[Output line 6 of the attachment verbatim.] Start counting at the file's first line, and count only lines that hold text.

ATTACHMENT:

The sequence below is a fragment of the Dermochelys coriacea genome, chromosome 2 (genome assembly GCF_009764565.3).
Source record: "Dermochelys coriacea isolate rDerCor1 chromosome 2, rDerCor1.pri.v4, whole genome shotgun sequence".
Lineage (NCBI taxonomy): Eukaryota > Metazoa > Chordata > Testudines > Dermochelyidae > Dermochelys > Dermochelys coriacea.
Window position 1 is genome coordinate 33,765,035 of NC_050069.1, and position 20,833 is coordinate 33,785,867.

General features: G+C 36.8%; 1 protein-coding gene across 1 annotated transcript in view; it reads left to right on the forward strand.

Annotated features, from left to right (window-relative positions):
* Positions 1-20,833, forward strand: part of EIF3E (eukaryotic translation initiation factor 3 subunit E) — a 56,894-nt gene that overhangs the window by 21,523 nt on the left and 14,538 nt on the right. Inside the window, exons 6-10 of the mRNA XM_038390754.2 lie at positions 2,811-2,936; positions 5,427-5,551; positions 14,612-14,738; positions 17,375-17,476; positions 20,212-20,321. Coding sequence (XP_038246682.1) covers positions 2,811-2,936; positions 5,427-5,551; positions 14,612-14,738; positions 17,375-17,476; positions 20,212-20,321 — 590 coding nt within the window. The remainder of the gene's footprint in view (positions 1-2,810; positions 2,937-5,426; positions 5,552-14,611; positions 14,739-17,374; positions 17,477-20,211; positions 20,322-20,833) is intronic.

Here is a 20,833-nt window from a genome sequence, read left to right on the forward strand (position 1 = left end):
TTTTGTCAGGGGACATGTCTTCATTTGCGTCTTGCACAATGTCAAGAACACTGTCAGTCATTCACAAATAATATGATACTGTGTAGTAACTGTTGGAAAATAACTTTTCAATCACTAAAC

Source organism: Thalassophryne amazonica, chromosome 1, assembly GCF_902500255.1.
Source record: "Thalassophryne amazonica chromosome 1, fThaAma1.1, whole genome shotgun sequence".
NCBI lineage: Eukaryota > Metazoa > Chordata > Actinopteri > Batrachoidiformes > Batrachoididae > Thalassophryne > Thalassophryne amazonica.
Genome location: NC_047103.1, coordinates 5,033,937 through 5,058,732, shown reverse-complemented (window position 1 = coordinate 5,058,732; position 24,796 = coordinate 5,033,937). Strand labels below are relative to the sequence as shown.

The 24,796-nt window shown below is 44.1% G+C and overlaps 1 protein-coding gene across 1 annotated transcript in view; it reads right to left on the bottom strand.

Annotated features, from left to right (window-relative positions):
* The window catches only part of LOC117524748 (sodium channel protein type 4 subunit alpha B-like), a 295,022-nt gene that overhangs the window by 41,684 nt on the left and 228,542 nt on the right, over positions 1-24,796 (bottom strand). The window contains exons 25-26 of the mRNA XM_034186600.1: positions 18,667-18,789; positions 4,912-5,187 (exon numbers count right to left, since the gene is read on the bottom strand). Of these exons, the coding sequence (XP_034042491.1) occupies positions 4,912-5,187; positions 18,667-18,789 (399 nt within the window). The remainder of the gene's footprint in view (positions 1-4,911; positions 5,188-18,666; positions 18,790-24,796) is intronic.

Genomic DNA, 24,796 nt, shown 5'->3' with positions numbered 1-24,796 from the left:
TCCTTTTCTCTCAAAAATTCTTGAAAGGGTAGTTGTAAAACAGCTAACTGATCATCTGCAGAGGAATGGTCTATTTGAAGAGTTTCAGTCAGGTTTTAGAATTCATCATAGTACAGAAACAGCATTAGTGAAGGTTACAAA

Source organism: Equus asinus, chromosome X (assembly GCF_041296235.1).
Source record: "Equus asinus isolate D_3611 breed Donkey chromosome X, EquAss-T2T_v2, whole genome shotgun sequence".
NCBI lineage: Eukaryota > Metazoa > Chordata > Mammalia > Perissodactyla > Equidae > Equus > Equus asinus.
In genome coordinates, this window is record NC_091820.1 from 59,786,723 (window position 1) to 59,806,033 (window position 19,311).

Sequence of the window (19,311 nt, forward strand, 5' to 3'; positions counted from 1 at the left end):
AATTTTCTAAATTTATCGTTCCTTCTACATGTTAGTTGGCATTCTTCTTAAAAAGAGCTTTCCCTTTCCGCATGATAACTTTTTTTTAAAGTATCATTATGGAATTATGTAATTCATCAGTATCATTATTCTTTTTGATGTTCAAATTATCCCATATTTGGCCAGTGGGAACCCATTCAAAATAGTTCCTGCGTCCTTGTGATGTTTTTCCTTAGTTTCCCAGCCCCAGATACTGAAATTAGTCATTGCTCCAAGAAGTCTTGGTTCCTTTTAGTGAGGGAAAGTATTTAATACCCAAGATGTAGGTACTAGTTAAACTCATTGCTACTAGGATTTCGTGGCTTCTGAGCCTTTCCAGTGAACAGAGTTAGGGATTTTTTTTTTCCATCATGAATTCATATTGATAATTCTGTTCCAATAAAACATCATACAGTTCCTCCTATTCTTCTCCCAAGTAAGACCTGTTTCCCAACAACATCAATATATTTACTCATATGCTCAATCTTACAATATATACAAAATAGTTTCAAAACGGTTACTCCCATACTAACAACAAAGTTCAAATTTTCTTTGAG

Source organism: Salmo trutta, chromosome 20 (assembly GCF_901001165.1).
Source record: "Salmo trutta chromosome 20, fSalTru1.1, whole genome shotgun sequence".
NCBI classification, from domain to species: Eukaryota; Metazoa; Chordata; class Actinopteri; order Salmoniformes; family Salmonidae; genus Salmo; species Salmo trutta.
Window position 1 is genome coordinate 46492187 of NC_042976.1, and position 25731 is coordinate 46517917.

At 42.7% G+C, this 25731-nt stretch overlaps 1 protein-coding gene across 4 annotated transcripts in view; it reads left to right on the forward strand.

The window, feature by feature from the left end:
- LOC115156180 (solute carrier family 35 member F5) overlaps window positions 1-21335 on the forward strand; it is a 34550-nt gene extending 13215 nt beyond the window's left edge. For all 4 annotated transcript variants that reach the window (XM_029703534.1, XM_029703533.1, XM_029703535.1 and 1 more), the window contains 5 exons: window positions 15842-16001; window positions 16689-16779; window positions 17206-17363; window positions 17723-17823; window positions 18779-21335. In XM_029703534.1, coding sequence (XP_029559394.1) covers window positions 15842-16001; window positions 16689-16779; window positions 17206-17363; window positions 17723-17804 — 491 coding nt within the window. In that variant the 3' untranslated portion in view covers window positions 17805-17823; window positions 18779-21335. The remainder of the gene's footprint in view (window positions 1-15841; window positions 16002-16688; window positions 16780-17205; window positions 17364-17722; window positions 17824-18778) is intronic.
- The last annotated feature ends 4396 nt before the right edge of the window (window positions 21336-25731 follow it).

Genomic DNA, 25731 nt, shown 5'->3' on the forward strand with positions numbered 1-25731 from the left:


Annotated features, from left to right (window-relative positions):